A long commute doesn’t just eat away your free time. It may also erode your health and happiness in subtle—and sometimes surprising—ways. Here’s how a lengthy commute can drive up your stress level, blood pressure, and weight.
A longer commute often equals a larger waistline, according to a study slated for the June 2012 issue of the American Journal of Preventive Medicine. The study included nearly 4,300 workers in the Dallas-Fort Worth and Austin metro areas.
The researchers found that traveling as little as 10 miles to work put people at increased risk for high blood pressure. Once the commute stretched to more than 15 miles, people were also at greater risk for obesity and a large waistline. Plus, they were less likely to be very physically fit and meet recommendations for regular physical activity. You probably recognize all these things as risk factors for heart disease and type 2 diabetes.
Obviously, the more time spent sitting in a car, the less that’s available for taking a walk, riding your bike, or knocking around a few tennis balls. But long commutes aren’t just linked to an inactive lifestyle. They may also lead to greater stress and more reliance on fast food—two other factors that can be major roadblocks to health and well-being.
Researchers have found that, as commuting time goes up, life satisfaction tends to go down. There’s also a link between lengthy commutes and chronic stress, time pressure, and fatigue. In studies, people who commute long distances say they have fewer opportunities for leisure and more worries about getting home to the kids.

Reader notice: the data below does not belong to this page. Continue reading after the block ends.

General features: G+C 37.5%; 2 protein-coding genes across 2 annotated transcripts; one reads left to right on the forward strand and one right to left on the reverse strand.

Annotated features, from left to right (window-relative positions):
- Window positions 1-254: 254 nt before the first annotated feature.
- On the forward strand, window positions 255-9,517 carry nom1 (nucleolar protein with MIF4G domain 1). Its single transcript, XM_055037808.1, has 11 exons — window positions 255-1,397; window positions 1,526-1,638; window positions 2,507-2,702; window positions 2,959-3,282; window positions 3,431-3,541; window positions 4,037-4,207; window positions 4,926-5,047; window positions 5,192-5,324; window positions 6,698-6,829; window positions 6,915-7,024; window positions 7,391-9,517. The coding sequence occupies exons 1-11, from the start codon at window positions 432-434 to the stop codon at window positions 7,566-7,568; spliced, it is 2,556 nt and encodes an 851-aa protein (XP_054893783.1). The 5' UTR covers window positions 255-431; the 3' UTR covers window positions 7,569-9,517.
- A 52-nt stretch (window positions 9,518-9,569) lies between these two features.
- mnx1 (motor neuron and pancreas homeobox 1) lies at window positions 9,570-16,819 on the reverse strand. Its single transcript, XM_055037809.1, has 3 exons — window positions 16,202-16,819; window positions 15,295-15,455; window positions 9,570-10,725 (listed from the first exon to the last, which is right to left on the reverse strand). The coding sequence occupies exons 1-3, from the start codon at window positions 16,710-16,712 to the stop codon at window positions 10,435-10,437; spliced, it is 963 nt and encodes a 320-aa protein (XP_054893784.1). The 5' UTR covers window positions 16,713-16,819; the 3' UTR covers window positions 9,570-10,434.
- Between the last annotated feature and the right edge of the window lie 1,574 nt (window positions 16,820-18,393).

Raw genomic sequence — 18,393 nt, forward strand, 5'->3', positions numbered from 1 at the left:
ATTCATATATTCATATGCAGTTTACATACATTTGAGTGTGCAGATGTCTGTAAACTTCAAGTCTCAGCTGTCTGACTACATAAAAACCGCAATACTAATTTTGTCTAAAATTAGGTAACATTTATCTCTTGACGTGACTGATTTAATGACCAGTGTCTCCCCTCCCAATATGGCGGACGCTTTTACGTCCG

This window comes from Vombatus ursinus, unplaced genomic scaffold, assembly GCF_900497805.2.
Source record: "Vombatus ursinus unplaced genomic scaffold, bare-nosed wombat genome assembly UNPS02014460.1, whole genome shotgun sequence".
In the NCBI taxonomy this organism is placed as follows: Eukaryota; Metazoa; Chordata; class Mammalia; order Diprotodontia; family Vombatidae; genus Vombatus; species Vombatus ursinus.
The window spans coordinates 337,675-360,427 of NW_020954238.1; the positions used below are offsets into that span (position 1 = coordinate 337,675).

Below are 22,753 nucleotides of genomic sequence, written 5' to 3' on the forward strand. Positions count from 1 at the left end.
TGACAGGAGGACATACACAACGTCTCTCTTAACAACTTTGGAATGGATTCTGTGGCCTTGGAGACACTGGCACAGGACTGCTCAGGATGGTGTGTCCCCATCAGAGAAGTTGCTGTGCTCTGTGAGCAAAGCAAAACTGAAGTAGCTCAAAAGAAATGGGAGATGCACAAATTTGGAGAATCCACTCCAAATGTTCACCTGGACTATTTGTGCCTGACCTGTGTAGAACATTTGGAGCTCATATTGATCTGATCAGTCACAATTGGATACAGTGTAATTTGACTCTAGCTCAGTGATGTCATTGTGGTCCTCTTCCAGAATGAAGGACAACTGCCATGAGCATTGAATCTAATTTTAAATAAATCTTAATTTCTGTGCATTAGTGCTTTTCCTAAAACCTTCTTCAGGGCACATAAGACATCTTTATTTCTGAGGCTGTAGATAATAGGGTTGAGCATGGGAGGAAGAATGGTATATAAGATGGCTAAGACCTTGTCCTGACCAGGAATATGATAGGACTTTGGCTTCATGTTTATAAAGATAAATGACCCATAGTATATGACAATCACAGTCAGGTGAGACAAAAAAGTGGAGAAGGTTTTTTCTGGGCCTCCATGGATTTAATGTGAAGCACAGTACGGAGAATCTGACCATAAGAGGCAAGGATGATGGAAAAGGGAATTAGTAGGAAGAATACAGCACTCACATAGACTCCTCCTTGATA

Long commutes also subtract from time spent with family and friends. When social geographer Erika Sandow at Umea University analyzed data on more than 2 million Swedes who were married or living with a partner, she found that long-distance commuters often were rewarded with higher pay. But this benefit came at a price: Their risk of divorce or separation was 40% higher than for other people.
It stands to reason: People who get up earlier and return home later have less time left over for sleep. In fact, research has shown that, when people commute long distances, the quality and quantity of their sleep may suffer.
For shift workers, a long commute may just exacerbate problems with getting to sleep or staying awake when they need to.
Finally, more time on traffic-clogged streets and highways means more exposure to polluted air. One study found that, for Los Angeles residents, up to half of their total exposure to harmful air pollutants came while they were traveling in their cars.
The ideal solution to commuting woes is to move closer to work, get a job closer to home, or start telecommuting. Unfortunately, those options aren’t open to everyone. The next-best alternative may be public transportation. You’ll still be riding to and from work instead of training for a 10k, cooking a wholesome meal, or spending quality time with your mate, but at least you’ll be able to relax more because you don’t have to drive.
Studies have also shown that people who find entertaining or productive ways to use their commute time feel healthier and less stressed. If you’re driving, that might mean listening to your favorite tunes or a recorded book. If you’re a passenger, it could mean connecting with loved ones via your laptop or mobile phone, reading the morning paper, or catching 40 winks.
But if you still hate your long commute, don’t feel bad. It doesn’t like you much either.
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